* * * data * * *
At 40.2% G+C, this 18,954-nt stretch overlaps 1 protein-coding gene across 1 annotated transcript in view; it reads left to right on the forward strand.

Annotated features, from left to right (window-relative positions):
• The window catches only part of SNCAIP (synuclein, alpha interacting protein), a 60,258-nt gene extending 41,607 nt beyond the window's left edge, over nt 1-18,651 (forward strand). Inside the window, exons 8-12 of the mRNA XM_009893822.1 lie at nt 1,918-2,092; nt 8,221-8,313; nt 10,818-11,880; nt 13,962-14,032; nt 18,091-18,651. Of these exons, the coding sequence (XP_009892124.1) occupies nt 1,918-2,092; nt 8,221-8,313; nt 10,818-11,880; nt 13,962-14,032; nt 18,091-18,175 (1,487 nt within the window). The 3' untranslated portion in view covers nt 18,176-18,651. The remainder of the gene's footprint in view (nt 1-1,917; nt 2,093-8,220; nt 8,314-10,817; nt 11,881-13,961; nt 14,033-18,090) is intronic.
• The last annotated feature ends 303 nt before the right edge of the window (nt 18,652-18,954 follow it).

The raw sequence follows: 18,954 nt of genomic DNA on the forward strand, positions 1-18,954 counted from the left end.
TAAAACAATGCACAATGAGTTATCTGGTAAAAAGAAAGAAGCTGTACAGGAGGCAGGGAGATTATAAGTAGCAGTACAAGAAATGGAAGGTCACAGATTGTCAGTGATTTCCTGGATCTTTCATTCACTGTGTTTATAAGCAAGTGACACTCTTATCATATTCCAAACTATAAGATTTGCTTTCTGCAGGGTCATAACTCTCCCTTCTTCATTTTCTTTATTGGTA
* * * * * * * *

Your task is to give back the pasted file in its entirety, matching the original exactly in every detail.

At 40.2% G+C, this 18,954-nt stretch overlaps 1 protein-coding gene across 1 annotated transcript in view; it reads left to right on the forward strand.

Annotated features, from left to right (window-relative positions):
• The window catches only part of SNCAIP (synuclein, alpha interacting protein), a 60,258-nt gene extending 41,607 nt beyond the window's left edge, over nt 1-18,651 (forward strand). Inside the window, exons 8-12 of the mRNA XM_009893822.1 lie at nt 1,918-2,092; nt 8,221-8,313; nt 10,818-11,880; nt 13,962-14,032; nt 18,091-18,651. Of these exons, the coding sequence (XP_009892124.1) occupies nt 1,918-2,092; nt 8,221-8,313; nt 10,818-11,880; nt 13,962-14,032; nt 18,091-18,175 (1,487 nt within the window). The 3' untranslated portion in view covers nt 18,176-18,651. The remainder of the gene's footprint in view (nt 1-1,917; nt 2,093-8,220; nt 8,314-10,817; nt 11,881-13,961; nt 14,033-18,090) is intronic.
• The last annotated feature ends 303 nt before the right edge of the window (nt 18,652-18,954 follow it).

The raw sequence follows: 18,954 nt of genomic DNA on the forward strand, positions 1-18,954 counted from the left end.
TAAAACAATGCACAATGAGTTATCTGGTAAAAAGAAAGAAGCTGTACAGGAGGCAGGGAGATTATAAGTAGCAGTACAAGAAATGGAAGGTCACAGATTGTCAGTGATTTCCTGGATCTTTCATTCACTGTGTTTATAAGCAAGTGACACTCTTATCATATTCCAAACTATAAGATTTGCTTTCTGCAGGGTCATAACTCTCCCTTCTTCATTTTCTTTATTGGTA